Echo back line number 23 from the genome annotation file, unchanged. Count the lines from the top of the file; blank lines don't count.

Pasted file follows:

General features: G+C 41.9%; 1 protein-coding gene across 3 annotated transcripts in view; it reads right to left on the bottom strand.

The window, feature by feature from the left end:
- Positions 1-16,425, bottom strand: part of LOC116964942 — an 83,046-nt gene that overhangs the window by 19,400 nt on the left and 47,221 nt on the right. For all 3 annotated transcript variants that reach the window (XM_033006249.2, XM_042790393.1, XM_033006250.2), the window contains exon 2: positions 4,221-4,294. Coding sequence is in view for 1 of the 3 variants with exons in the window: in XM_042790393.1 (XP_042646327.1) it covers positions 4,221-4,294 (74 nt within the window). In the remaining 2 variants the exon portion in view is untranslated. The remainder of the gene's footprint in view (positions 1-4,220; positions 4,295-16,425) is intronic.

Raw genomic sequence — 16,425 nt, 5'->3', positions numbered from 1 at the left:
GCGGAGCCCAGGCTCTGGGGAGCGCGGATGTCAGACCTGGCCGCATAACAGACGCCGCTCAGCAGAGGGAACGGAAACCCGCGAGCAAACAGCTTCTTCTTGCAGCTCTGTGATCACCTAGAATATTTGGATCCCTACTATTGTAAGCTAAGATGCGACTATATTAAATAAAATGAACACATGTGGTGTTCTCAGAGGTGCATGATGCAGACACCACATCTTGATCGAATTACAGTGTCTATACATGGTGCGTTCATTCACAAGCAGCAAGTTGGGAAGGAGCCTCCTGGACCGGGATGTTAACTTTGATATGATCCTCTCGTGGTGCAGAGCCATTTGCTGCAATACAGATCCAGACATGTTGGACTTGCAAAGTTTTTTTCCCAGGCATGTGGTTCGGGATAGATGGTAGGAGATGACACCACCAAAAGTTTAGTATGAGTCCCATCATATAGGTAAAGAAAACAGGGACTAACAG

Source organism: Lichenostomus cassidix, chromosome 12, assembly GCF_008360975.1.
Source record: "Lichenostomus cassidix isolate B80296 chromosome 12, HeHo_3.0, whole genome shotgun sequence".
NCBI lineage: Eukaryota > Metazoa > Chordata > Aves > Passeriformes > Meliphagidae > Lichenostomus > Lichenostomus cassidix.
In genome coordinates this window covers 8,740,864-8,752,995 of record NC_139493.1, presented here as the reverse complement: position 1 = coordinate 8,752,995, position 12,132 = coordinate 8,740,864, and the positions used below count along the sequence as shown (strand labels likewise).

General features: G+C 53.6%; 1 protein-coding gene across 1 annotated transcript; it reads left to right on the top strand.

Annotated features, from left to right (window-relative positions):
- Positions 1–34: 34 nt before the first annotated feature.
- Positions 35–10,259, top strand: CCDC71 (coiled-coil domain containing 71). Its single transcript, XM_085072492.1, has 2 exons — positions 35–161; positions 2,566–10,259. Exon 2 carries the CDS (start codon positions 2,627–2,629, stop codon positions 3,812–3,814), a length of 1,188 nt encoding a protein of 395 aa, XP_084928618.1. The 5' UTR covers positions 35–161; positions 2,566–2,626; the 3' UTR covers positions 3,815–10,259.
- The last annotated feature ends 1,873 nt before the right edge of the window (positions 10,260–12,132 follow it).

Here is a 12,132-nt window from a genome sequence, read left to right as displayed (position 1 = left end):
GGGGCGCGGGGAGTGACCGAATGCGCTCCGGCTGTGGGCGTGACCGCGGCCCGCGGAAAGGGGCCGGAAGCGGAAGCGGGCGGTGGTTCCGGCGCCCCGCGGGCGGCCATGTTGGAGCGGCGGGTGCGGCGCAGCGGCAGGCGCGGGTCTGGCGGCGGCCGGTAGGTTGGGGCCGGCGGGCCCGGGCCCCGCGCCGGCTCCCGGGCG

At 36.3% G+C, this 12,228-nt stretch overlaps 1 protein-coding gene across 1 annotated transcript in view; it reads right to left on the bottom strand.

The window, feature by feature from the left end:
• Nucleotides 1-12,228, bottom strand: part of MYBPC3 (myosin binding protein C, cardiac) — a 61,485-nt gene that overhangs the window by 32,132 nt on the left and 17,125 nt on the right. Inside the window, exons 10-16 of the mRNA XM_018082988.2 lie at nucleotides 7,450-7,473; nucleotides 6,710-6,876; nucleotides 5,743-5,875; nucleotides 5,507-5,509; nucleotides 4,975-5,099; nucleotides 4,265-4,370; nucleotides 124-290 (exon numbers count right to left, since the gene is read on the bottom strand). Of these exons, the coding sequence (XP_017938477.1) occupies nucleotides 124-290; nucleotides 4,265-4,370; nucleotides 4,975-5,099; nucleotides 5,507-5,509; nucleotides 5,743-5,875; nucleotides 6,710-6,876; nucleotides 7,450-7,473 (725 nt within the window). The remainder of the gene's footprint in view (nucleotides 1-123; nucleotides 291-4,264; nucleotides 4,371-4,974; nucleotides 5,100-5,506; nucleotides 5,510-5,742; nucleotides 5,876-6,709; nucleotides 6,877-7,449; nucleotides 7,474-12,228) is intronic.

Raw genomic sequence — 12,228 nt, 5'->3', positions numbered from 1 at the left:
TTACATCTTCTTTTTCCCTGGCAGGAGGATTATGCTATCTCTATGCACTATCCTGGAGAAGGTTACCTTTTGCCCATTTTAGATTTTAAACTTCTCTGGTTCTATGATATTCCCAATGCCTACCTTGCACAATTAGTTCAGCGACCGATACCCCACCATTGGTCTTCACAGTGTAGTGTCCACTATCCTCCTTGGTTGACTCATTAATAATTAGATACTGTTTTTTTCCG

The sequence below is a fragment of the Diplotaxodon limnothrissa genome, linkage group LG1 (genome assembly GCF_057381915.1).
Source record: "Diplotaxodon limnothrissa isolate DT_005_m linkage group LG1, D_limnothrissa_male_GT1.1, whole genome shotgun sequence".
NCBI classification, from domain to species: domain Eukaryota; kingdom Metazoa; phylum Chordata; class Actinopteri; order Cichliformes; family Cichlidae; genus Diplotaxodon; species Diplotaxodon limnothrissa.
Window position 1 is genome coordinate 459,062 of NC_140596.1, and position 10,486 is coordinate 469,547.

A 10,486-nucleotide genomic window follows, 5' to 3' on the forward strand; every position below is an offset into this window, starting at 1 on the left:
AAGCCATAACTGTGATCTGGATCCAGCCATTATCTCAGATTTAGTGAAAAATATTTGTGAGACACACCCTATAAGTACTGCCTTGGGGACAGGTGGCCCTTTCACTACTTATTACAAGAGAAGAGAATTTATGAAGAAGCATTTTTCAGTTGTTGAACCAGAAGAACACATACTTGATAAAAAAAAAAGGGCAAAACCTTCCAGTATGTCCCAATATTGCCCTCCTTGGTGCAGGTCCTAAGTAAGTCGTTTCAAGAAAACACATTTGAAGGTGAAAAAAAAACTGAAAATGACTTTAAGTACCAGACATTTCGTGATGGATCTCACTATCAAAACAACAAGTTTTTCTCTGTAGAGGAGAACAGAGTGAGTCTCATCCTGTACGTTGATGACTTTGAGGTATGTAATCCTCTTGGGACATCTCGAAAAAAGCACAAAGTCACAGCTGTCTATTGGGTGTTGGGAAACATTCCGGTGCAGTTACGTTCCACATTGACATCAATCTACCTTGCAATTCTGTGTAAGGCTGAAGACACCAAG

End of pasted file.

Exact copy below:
Source record: "Diplotaxodon limnothrissa isolate DT_005_m linkage group LG1, D_limnothrissa_male_GT1.1, whole genome shotgun sequence".